“We don’t know what the future holds. As the five owners, we haven’t sat down and decided where we are headed next,” he said. “We might possibly look at reopening and reinventing the Lighthouse in the future.”
I had heard rumors of a reopening of Firebirds Woodfired Grill, but it wasn’t evident by their Facebook, nor website that our local store had actually allowed for dine-in. So, I reached out and Scott Bowman, general manager of the Winston-Salem store wrote an email to me. Here’s what he said:
Good morning! I would love to catch you up on everything we are doing here at Firebirds Wood Fired Grill. We appreciate you thinking about us.
We are open in our dining rooms. Currently half capacity.
We are open for take-out and delivery. Our delivery providers are door dash, uber eats and post mates. Door dash being the more popular choice. We offer curbside service as well. Parking is on the side of the building.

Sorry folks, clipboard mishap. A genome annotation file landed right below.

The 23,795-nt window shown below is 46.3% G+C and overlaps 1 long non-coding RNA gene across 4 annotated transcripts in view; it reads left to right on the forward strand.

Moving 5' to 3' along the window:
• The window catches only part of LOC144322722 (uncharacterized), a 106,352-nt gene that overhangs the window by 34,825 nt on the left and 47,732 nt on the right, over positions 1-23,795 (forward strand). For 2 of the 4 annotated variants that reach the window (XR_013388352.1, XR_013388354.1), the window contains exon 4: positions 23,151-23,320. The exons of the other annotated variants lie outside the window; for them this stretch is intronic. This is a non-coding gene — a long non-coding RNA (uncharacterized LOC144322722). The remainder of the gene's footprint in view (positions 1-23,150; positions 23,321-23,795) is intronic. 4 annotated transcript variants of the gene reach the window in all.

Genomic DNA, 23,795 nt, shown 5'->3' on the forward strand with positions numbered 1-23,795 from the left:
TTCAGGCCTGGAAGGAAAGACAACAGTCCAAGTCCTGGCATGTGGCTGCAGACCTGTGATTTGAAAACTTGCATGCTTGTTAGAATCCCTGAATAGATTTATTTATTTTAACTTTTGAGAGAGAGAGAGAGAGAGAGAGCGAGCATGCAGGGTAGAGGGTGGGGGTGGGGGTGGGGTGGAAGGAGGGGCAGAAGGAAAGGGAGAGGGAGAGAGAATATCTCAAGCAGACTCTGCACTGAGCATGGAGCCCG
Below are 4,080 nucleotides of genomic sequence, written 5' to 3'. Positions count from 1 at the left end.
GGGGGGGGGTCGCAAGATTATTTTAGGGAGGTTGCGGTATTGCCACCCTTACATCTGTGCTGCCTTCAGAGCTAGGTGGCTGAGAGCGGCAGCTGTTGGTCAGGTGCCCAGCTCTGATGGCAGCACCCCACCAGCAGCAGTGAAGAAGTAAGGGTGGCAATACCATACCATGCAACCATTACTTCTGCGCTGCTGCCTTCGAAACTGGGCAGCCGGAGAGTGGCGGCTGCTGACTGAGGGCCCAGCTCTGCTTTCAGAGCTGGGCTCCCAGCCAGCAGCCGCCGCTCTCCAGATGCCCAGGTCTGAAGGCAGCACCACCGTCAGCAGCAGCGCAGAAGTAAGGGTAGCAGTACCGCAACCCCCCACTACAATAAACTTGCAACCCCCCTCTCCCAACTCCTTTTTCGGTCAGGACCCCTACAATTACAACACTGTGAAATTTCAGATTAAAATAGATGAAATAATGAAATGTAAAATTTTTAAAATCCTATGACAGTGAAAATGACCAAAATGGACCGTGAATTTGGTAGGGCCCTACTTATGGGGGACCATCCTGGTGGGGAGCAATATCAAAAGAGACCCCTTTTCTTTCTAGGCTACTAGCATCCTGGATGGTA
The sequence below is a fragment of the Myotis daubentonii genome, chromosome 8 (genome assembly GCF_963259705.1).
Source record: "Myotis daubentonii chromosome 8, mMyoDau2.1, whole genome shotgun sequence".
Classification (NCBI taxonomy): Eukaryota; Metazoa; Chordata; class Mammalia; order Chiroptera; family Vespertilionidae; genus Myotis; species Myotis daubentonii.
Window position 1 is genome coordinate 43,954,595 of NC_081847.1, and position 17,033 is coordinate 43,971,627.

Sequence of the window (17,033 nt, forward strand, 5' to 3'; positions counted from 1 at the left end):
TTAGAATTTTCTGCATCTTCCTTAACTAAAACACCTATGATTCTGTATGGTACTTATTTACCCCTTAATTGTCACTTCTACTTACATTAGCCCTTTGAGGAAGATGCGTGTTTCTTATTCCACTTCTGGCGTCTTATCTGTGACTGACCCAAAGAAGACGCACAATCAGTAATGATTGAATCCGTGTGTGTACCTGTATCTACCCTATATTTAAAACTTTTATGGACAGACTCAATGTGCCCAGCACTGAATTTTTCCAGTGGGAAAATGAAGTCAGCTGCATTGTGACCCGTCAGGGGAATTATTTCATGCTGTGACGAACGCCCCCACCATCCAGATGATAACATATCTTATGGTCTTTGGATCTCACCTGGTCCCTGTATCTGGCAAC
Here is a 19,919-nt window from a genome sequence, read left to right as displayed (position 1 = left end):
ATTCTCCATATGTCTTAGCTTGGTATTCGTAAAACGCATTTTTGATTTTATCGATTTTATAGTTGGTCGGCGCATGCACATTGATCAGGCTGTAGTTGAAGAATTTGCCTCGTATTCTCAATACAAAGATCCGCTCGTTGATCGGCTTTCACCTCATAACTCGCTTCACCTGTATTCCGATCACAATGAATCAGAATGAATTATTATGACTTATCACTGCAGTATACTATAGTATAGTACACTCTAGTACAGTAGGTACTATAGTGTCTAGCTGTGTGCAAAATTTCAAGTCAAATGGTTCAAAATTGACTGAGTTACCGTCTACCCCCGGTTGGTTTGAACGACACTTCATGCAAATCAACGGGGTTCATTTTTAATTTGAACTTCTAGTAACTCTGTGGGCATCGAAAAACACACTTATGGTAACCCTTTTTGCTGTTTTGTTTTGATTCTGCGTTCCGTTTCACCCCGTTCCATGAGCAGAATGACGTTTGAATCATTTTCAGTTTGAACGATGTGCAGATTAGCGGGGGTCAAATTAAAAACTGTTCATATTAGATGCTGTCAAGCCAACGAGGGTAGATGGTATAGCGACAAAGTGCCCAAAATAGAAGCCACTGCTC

We have family meals for take-out only that have a choice of baby back ribs, wood grilled chicken, or our meatloaf. Ribs come with fries and the meatloaf and chicken come with mashed potatoes. Family meals also include a salad choice and sweet treat.
We do still have the “butcher cut” meats available. These come with steak seasoning to be cooked at home.
Please let me know if you have any other questions. Thanks again for thinking about Firebirds!
Regards, Scott Bowman, General Manager, Winston-Salem
Someone asked me this week if I had a list of black-owned restaurants and food services in WSNC. And, I actually did not. So, I set out to find the restaurants that were.
Support these businesses and the people that own them and the people that work for them. Stand in solidarity with them. Let them lean on you. Let them know you care. Be there for them.
A vast majority of this list I obtained from the Winston-Salem Urban League, for others, I did some digging on my own.
For other black-owned businesses outside the food designation, which still need your help and support can be found here.